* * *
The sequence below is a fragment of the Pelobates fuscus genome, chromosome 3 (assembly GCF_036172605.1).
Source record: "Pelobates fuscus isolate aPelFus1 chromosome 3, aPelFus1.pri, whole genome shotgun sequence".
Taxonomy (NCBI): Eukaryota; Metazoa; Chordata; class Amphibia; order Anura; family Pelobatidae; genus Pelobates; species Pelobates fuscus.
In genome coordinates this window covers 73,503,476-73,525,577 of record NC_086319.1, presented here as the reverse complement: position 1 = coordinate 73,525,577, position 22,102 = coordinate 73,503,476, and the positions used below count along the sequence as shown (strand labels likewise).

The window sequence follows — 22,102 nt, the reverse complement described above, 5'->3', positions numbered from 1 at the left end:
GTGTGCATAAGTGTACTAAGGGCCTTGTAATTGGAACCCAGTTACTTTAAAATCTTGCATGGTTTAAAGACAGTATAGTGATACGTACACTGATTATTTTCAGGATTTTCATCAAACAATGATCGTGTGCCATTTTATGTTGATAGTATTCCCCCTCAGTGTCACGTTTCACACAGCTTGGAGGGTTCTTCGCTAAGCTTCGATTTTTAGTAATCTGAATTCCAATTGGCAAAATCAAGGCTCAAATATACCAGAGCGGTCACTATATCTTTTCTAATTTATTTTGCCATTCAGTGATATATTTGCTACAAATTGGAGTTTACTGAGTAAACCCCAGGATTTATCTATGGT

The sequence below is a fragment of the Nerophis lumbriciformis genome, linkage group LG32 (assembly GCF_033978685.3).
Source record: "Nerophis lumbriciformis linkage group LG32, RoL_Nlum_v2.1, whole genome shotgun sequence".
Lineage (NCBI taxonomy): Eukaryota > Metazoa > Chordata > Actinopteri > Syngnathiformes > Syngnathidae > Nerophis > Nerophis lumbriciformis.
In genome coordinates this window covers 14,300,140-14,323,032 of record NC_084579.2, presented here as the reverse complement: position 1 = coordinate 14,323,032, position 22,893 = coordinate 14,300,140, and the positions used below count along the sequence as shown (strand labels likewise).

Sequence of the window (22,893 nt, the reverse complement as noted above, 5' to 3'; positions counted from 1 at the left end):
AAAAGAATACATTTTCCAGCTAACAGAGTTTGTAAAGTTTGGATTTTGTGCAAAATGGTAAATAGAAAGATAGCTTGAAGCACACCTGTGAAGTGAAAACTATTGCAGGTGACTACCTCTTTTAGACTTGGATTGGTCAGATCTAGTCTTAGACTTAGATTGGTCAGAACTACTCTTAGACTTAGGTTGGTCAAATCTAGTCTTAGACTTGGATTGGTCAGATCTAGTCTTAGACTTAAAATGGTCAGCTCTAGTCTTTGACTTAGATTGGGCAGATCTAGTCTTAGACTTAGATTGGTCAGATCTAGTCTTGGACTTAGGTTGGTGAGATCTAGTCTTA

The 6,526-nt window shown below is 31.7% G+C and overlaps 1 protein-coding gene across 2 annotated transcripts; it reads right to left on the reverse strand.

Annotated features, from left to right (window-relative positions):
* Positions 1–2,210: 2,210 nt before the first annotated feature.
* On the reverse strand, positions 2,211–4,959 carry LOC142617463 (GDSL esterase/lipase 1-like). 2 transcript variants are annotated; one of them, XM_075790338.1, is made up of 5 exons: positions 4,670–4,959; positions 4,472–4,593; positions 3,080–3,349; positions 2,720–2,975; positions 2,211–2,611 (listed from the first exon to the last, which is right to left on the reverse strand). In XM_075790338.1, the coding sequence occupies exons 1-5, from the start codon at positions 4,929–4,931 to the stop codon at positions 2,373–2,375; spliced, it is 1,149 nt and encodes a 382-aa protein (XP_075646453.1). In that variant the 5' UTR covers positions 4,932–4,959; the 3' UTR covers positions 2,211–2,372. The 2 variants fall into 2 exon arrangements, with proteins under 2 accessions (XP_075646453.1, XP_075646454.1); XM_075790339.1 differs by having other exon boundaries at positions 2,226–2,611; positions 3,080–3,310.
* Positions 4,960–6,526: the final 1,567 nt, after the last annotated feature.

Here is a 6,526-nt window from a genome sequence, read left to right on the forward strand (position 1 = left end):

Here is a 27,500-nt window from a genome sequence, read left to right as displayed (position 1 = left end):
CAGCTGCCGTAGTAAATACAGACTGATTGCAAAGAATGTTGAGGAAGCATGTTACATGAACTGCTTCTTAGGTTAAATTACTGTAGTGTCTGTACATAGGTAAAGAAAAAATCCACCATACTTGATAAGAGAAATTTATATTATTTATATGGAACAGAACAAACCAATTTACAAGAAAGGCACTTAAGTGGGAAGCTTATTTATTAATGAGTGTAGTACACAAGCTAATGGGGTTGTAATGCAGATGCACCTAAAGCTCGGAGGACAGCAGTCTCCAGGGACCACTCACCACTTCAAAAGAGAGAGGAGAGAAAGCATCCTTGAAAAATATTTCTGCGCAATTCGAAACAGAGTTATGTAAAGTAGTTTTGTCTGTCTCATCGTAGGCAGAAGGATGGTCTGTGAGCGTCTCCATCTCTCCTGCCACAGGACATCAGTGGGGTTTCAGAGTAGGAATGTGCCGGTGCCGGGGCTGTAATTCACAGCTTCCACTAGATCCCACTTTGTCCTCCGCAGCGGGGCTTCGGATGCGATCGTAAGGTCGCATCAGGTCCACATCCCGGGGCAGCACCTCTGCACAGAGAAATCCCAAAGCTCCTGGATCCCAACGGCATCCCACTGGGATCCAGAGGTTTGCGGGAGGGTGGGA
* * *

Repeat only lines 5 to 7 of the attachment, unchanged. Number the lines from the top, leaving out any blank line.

The window sequence follows — 22,102 nt, the reverse complement described above, 5'->3', positions numbered from 1 at the left end:
GTGTGCATAAGTGTACTAAGGGCCTTGTAATTGGAACCCAGTTACTTTAAAATCTTGCATGGTTTAAAGACAGTATAGTGATACGTACACTGATTATTTTCAGGATTTTCATCAAACAATGATCGTGTGCCATTTTATGTTGATAGTATTCCCCCTCAGTGTCACGTTTCACACAGCTTGGAGGGTTCTTCGCTAAGCTTCGATTTTTAGTAATCTGAATTCCAATTGGCAAAATCAAGGCTCAAATATACCAGAGCGGTCACTATATCTTTTCTAATTTATTTTGCCATTCAGTGATATATTTGCTACAAATTGGAGTTTACTGAGTAAACCCCAGGATTTATCTATGGT

The sequence below is a fragment of the Nerophis lumbriciformis genome, linkage group LG32 (assembly GCF_033978685.3).